Somali has seen more than 20 years of conflict which saw clan-based warlords, rival politicians and Islamist militants battle for control of the country.
France’s President Francois Hollande has ordered security stepped up around public buildings and transport because of military operations in Africa.
Francois Hollande was responding to the risk of Islamist attack after French forces attacked militants in Mali and Somalia.
A pilot was killed as air strikes were launched on a column of Malian rebels.
In Somalia, two French soldiers were “sacrificed” in a raid to free a French hostage, Francois Hollande said. The hostage was believed to have died.
France’s anti-terrorism alert system known as “Vigipirate” is being reinforced immediately, with security boosted at public buildings and transport networks, particularly rail and air. Public gatherings will also be affected.
The alert will remain at red, the second-highest level at which emergency counter-attack measures are put in place.
The “struggle against terrorism” required all necessary precautions to be taken in France itself, the president said.
Francois Hollande’s remarks came within hours of one of the Islamist groups targeted by French military action in Mali threatening reprisals against France.
An Ansar Dine spokesman told Reuters news agency there would be consequences for French citizens throughout the Muslim world.
The operations in Mali and Somalia were launched within hours of each other but were “totally unconnected”, according to government officials.
French troops were deployed in Mali on Friday after the army lost control of a strategically important town to Islamists who were advancing south. The rebels took control of a huge swathe of northern Mali last April.
The central town of Konna has since been recaptured, the Malian government says.
President Francois Hollande has ordered security stepped up around public buildings and transport because of military operations in Mali and Somalia
Then, French commandos went into action in Somalia, swooping on the town of Bulo Marer in an attempt to free Denis Allex, who was kidnapped in July 2009.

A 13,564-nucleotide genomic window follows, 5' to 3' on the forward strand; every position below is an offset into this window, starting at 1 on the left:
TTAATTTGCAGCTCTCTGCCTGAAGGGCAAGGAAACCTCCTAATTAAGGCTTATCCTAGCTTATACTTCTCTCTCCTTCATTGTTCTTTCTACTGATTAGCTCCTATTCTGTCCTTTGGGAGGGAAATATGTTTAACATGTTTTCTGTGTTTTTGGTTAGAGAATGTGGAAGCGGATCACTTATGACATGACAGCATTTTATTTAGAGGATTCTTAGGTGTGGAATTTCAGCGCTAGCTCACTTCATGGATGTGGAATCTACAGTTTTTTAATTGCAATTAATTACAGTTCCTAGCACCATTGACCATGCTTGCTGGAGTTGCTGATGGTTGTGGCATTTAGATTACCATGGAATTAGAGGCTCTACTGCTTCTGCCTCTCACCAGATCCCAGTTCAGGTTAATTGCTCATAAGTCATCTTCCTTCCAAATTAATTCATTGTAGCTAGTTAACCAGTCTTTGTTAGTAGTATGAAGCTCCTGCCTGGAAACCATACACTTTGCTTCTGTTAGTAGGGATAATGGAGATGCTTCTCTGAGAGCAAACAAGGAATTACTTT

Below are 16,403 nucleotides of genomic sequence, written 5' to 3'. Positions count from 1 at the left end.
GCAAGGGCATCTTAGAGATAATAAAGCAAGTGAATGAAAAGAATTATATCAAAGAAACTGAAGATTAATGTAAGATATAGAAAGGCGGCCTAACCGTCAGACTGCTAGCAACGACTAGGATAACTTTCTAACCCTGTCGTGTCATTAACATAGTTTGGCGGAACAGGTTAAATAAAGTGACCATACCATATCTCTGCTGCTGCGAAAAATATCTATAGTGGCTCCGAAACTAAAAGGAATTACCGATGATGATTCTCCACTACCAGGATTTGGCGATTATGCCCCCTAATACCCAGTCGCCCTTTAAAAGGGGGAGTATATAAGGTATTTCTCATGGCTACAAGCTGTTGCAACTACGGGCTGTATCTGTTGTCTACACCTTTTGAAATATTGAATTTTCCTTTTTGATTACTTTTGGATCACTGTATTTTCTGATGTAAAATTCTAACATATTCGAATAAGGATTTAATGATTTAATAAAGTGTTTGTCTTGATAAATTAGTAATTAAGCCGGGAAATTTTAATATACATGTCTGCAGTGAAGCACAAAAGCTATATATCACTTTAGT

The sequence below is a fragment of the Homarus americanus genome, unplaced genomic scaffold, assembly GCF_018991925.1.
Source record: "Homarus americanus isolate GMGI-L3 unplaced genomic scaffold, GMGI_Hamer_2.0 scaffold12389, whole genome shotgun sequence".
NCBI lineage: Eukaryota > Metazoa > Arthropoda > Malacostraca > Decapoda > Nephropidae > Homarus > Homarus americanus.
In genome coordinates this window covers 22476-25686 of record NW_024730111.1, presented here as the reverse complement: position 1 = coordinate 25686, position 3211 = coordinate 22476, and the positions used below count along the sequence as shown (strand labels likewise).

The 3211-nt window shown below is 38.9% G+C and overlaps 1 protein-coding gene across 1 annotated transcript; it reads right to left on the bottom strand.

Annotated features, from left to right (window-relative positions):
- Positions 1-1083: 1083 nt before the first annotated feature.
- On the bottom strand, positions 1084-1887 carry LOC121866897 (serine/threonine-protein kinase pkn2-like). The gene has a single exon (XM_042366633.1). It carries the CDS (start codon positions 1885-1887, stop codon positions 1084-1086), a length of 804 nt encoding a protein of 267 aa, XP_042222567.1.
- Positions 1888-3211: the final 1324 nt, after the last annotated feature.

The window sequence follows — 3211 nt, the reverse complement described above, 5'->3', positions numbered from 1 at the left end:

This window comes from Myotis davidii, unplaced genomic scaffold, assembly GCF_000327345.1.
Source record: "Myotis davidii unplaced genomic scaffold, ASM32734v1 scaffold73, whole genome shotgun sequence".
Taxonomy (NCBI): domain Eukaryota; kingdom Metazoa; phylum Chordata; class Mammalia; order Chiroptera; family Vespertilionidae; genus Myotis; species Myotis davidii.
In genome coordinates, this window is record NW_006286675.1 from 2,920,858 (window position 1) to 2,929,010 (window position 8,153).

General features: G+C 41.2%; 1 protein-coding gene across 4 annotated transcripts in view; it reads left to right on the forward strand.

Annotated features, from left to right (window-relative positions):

A battle erupted with al-Shabab militants and, according to President Francois Hollande, the operation failed “despite the sacrifice of two of our soldiers and probably the assassination of our hostage”.
Earlier, French Defence Minister Jean-Yves Le Drian said one of the soldiers had been killed, another was missing, and “all the indications” were that Denis Allex had been killed by his captors.
But al-Shabab insists the hostage was not in the area at the time of the raid and is alive.
Hundreds of French troops have been deployed in Mali, both in the conflict zone near Konna and in the capital, Bamako.
An estimated 6,000 French expatriates are said to live in Bamako and one of the tasks of the French mission is to guarantee their security.
President Francois Hollande said “heavy losses” had been inflicted on France’s adversaries “but our mission is not over yet”. A Malian army officer said that more than 100 rebels had been killed.
The defence minister said earlier that Paris had decided to act urgently to stop the Islamist offensive, which threatened to create “a terrorist state within range of France and Europe”.
He also revealed that a French helicopter pilot, Lieutenant Damien Boiteux, was killed in Friday’s fighting – during an air raid to support Mali’s ground troops in the battle for Konna.
Eleven Malian soldiers have also been killed and 60 injured in fighting around Konna, Malian interim President Dioncounda Traore said in a statement.
There were reports of civilian casualties too, with Human Rights Watch talking of ten deaths in Konna.